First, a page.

TIPS:

  • NOTE:  Hoover Dam is in the desert….   Deserts are hot….and Dams are made of concrete.  Summer in the desert lasts from April to Oct.  It’s pleasantly ‘warm’ the rest of the year….
  • EXPECT temperatures in Black Canyon (location of Hoover Dam) to be 10-15 degrees higher than in the surrounding area.  PLAN for this!!!
  • FROZEN water bottles are great.  Place them on your neck to cool the entire body   (This really works!)   then when the ice melts (which it will do rather quickly) you have water to drink.  This was my ‘all-time best tip’ for travel in the desert areas.
  • If you’re planning to take a tour and are parking in the paid parking area, ASK  the garage attendant if they are doing the tours that day – before you pay to park.  We pulled into the garage and thankfully asked that question.  We found out that tours had been cancelled that day.  We were able to leave without parking or paying the $10.  We returned the next day when tours WERE running.  You don’t want to find out there are no tours AFTER you’ve paid to park.
  • That brings me to the next point.  The website says they conduct Dam tours 7 days/week. That statement is followed with a disclaimer that tours can be cancelled for any reason – issues with the Dam or generators, a high security alert….or if the tour guides just don’t show up to work that day.  (I know…. ugh ugh UGH!!!)  We were told (by a source that shall remain nameless…ha)  that often the tour guides don’t show up on Sundays…making the tour schedule either cancelled…or limited.  If you can plan your visit on a day OTHER than Sunday, you might not run into problems getting on a tour.  That doesn’t necessarily mean they don’t do tours on Sundays. :/  I’m just sharing our experience…..  We came on Sunday and left because there were no tours.  We returned on Monday and had a tour.  🙂
  • Arrive early….for parking…for tours…for relief from desert heat.  The parking garage opens at 8 am;  Visitor Center opens at 9 am (but be in line by 8:30 if you want to purchase an early tour);  First tour is at 9:35 am.  We were one of the first 25 in line and were put on the 10:35 tour.  These sell fast!!  🙂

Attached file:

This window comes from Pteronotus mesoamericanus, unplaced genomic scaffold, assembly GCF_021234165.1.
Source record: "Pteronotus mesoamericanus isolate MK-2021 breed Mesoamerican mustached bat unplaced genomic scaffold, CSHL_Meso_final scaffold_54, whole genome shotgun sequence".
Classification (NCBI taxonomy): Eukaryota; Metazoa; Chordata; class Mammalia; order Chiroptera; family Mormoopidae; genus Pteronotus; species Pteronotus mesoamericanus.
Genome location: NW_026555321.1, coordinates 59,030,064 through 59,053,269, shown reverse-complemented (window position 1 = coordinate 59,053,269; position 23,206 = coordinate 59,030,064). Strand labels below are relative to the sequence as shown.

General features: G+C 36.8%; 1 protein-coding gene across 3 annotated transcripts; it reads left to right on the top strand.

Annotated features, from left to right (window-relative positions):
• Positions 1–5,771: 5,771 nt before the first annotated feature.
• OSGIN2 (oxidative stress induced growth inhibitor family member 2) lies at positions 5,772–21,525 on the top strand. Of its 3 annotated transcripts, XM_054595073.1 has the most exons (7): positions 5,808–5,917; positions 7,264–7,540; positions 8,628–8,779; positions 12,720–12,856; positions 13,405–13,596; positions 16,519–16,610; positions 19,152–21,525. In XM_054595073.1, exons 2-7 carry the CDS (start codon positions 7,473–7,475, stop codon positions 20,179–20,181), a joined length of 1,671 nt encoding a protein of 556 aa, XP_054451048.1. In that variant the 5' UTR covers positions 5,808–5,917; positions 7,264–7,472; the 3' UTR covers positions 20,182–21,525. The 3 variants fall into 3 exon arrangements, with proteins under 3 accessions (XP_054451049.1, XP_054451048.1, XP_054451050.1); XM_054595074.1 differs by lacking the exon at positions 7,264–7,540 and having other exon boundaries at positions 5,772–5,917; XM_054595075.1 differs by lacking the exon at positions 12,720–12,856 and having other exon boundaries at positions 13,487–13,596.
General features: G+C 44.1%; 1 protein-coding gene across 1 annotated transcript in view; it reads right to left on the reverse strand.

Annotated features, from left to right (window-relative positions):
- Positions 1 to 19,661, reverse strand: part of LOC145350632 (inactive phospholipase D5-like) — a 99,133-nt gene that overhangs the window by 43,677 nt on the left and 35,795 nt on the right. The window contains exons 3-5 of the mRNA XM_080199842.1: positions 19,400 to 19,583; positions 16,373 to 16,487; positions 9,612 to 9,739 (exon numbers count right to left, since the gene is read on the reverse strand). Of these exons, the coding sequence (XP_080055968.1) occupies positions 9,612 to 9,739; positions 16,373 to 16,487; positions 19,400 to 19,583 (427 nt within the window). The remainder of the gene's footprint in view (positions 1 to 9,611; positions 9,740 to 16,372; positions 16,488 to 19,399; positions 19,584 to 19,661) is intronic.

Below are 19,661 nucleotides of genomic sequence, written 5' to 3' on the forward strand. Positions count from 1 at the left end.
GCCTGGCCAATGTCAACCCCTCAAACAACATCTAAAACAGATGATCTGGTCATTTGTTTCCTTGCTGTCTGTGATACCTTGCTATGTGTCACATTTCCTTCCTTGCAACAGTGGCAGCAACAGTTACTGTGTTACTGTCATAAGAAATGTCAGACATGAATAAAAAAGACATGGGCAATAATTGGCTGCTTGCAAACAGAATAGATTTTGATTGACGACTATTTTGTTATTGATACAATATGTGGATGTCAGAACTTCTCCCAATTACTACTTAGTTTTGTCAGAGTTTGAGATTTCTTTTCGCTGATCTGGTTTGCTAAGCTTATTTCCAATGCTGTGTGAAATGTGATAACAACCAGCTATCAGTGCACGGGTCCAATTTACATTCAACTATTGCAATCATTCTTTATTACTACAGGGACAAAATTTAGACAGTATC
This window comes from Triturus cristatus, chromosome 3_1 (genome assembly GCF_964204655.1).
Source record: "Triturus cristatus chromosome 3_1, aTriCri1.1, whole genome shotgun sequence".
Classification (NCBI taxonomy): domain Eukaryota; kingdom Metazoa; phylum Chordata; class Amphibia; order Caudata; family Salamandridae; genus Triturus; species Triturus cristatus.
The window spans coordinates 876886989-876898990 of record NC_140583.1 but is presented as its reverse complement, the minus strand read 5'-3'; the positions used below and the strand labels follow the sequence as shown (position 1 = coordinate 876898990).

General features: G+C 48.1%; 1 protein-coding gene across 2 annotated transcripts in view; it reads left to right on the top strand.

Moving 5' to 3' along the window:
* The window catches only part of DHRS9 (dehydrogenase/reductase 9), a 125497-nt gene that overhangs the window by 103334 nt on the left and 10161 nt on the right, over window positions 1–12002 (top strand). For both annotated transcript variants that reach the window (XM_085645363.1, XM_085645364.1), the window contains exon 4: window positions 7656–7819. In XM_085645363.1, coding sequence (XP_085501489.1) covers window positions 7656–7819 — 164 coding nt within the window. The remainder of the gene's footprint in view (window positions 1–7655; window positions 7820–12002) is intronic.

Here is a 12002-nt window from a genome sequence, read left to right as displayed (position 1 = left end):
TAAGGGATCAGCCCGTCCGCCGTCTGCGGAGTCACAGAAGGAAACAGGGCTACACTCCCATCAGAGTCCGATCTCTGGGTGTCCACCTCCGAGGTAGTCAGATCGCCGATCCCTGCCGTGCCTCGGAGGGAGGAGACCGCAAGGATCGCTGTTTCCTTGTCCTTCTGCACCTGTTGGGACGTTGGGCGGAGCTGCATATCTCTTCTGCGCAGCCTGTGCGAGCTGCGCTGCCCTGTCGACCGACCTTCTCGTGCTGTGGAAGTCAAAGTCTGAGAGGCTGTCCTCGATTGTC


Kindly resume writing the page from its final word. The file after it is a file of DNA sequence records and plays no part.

NOW TIME FOR MY OPINIONS ON ALL OF THIS:  (Skip if you don’t like ‘opinions’  ha)

  • First, the tours were great!  I highly recommend them.  The Dam is incredible; the tour guides are personable and interesting.  It’s a GREAT tour!
  • Second…the tours were too expensive for what we got in my opinion.  Now, I don’t regret it.   I’m glad we did it our first time there, but I doubt if we would take the tour on a second trip to the area.  We’d just walk across the Dam and be happy.  🙂
  • Third, the Visitor Center is very small.. There’s not a lot there, so $10 was, imho, a  pretty inflated price (I’ve been to a lot of museums and paid a variety of entrance fees.  I have a lot to compare it to)  However, (and PLEASE NOTE THIS) when combined with the Powerplant Tour which is $15, it becomes reasonably priced…For $5 more, you get the tour. That’s the Visitor Center, Observation Deck, the history film and the tour for $15.  That’s not a bad deal at all!  When it comes to paying $30 for the Dam Tour, that’s just a matter of personal preference and how detailed you want to go with your experience, however, we, being who we are, chose to do that.  🙂
 ONE LAST PARTING WORD:  BRING WATER!!!  This is the desert…You’re in a Canyon. It’s hot year-round but especially April-Oct.  Bring Water!!!  🙂